Alyssa Cetin, quality control manager, writes test values on a glass pane. Edding product quality assurance takes place at headquarters.Porsche Consulting/Marco Prosch

Actu­al­ly imple­ment­ing the trans­for­ma­tion was of course not quite as sim­ple as it might sound. Led­er­mann is very open and self-crit­i­cal on this score. “Despite being on a num­ber of dif­fer­ent teams I real­ized I still wasn’t vis­i­ble enough. So I start­ing hold­ing one-on-one talks in order to learn from peo­ple. But also to do some con­vinc­ing.” The employ­ees could see how seri­ous their boss was about the trans­for­ma­tion. For his part, Led­er­mann real­ized that “we had bur­dened our­selves with too many areas of inno­va­tion. The gap between man­age­ment and the team was too big. Some­times I was hell-bent on get­ting my way. At other times I shied away from conflict.”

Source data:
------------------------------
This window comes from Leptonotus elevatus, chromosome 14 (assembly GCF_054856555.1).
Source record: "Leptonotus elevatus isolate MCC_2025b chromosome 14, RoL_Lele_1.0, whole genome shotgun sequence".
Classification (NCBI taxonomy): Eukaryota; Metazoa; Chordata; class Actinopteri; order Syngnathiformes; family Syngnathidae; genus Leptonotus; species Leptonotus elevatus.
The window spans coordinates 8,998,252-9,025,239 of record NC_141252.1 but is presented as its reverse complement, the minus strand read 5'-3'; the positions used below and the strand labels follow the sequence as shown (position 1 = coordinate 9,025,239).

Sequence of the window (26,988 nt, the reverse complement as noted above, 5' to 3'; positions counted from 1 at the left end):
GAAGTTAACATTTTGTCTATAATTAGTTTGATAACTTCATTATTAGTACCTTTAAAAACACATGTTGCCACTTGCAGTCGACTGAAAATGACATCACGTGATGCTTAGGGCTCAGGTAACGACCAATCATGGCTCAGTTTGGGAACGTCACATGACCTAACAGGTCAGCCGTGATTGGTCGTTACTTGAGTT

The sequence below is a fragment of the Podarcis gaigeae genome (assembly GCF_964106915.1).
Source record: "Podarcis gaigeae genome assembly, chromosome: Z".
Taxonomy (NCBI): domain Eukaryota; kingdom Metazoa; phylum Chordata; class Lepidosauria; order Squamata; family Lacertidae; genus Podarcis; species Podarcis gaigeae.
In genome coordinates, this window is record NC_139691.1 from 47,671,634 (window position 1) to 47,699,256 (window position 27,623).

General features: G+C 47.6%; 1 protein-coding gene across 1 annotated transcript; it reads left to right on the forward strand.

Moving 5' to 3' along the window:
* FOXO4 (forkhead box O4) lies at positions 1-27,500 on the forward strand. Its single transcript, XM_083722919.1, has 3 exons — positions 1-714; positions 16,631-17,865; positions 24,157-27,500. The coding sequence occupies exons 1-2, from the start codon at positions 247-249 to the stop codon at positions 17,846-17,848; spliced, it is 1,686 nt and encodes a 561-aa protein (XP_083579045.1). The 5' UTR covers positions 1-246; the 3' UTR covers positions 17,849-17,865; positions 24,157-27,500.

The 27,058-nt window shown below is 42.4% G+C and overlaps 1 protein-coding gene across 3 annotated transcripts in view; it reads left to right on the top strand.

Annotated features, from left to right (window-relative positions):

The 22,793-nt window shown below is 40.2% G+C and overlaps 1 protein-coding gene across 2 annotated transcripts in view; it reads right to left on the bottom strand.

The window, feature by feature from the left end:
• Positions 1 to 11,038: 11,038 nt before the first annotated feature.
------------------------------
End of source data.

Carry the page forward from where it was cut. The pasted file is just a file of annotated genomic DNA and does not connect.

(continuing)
Since 2015, nail polishes have also been part of Edding’s product range. The primary buyers are large drugstore chains.Porsche Consulting/Marco Prosch
As with its markers, Edding swears by the “permanent” factor for its nail polishes: “ultra-resistant with great color strength.”Porsche Consulting/Marco Prosch
Edding employee Laura von Schwerin at the tattoo studio in Hamburg, where she has just polished her nails in five luminous Edding colors for the photographer.Porsche Consulting/Marco Prosch

Good com­mu­ni­ca­tion can be an impor­tant part of mak­ing a trans­for­ma­tion work. One employ­ee launched a series of infor­mal evening get-togeth­ers over wine called the “Strat­e­gy Spir­its.” Gath­er­ings out­side the nor­mal rou­tine made it eas­i­er to chart a new course and ensure every­one was on board. Tat­too inks alone, of course, would not be enough for the com­pa­ny to sur­vive, let alone grow. But Edding has remained true to its col­ors, albeit in novel ways. Its port­fo­lio now even includes nail pol­ish, whose pri­ma­ry buy­ers are large drug­store chains.